March 22, 2000 | Commentary on Health Care
The rally organizers correctly pointed out that 44 million Americans lack health insurance, a number that continues to expand. Several speakers, including Reps. Henry Waxman, D-Calif., and Jim McDermott, D-Wash., claimed that government-run health care is necessary to give these people equal access to medical care at little or no cost. But what has been the experience in countries that have tried socialized medicine?
Consider Canada and Britain, both of which are often cited as "models" for American health care by supporters of a government-run system. Canadians wait a median of six weeks to see a specialist following a referral from their family doctor. They are then forced to wait about another seven weeks to receive the treatment the specialist recommends. Should they need a CAT scan, the median wait is five weeks; for an MRI, 11 weeks. In America, you can get an MRI for your family pet within a day or two.
Indeed, among the 29 countries that belong to the Organization for Economic Cooperation and Development, Canada ranks 21st in availability of CAT scanners, and 19th in availability of MRIs. In availability of overall medical technology, only three countries consistently rank below Canada: Mexico, Poland and Turkey.
Waiting lists for emergency surgeries in Canada are sometimes so long that the procedures never take place. The Canadian Medical Association reported last year that 121 patients in Ontario scheduled for bypass surgery had been permanently removed from the waiting list. The reason: They had waited so long they were deemed medically unfit to undergo surgery without an unacceptable risk of dying. Similar examples, equally shocking, abound.
In Britain, survival rates for cancer rank far below the average for an industrialized country. The World Health Organization estimates that 25,000 people in Britain die unnecessarily of cancer every year - people who would likely have survived had they been in the United States. For a British man with colon cancer, the five-year survival rate is 41 percent; in the United States, 64 percent. For lung cancer, the survival rates are 6 percent and 13 percent, respectively. Women with breast cancer in Britain survive in 67 percent of cases after five years, compared with 84 percent of American women.
The structure of the British system is rigged so that the authority of government bureaucrats to limit spending undermines the ability of doctors to deliver care. The health service is divided up into 115 local authorities, with each one given a fixed budget. It is up to these local authorities to determine how to spend the money, and - more ominously - who to spend it on. It is not uncommon for elderly patients requiring expensive care to be left untreated so that budget targets can be met.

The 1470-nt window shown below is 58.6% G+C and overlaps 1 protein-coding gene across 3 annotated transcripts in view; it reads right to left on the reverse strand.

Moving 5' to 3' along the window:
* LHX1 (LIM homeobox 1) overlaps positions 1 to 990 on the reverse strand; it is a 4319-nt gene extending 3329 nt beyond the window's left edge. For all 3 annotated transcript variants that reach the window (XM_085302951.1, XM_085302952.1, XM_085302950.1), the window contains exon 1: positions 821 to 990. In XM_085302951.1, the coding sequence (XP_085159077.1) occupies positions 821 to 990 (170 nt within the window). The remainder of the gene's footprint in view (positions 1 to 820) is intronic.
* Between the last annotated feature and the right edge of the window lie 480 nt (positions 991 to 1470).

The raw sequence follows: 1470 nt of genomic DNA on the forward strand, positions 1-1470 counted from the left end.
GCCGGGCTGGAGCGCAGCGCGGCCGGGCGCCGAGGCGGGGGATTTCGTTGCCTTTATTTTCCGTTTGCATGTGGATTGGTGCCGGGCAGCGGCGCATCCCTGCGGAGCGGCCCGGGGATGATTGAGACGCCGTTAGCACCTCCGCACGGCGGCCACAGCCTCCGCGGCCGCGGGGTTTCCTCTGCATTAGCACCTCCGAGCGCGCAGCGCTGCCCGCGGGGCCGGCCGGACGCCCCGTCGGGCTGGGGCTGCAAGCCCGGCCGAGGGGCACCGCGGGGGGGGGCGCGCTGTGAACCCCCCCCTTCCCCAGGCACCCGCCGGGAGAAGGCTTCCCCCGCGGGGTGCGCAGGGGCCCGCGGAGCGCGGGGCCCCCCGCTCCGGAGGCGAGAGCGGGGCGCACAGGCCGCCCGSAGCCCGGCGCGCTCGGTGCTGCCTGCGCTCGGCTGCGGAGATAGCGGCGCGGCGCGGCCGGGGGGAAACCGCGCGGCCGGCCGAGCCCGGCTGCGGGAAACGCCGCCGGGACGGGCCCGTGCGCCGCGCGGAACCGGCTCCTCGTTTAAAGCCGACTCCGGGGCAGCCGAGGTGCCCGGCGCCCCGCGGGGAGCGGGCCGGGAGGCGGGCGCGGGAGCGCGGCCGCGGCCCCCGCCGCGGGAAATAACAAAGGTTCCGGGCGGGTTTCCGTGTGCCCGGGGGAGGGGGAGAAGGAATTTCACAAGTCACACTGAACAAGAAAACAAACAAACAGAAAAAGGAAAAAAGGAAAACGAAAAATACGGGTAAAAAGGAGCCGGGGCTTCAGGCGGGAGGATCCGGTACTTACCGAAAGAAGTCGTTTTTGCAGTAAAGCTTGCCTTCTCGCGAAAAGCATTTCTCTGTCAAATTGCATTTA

So the question arises: Do AMSA members know what they're asking for? I spoke with several students at the rally to find out if these doctors-to-be truly understood the implications of government-run health care. No one I encountered had the foggiest idea. I asked Ron from Emory University if he thought the switch to a single-payer system would negatively affect patient care. "I don't see why," he said. Laura from the Medical College of Georgia told me, "I don't know much about [a single-payer system], I just support it."
Responses like this were typical. Yet these students were prepared to lobby in support of a single-payer health-care system that neither they nor their elected representatives fully understand. The inevitable results of such a system - which the students obviously don't realize - include substandard technology, lengthy waiting lists and minimal physician autonomy.
Despite its good intentions, single-payer, government-run health care does not come close to delivering what Americans have come to expect from the best health-care system in the world. Sorry Doogie - I'm afraid you've misdiagnosed this one.
James Frogue is a health-care policy analyst for The Heritage Foundation, Washington-based public policy research institute.
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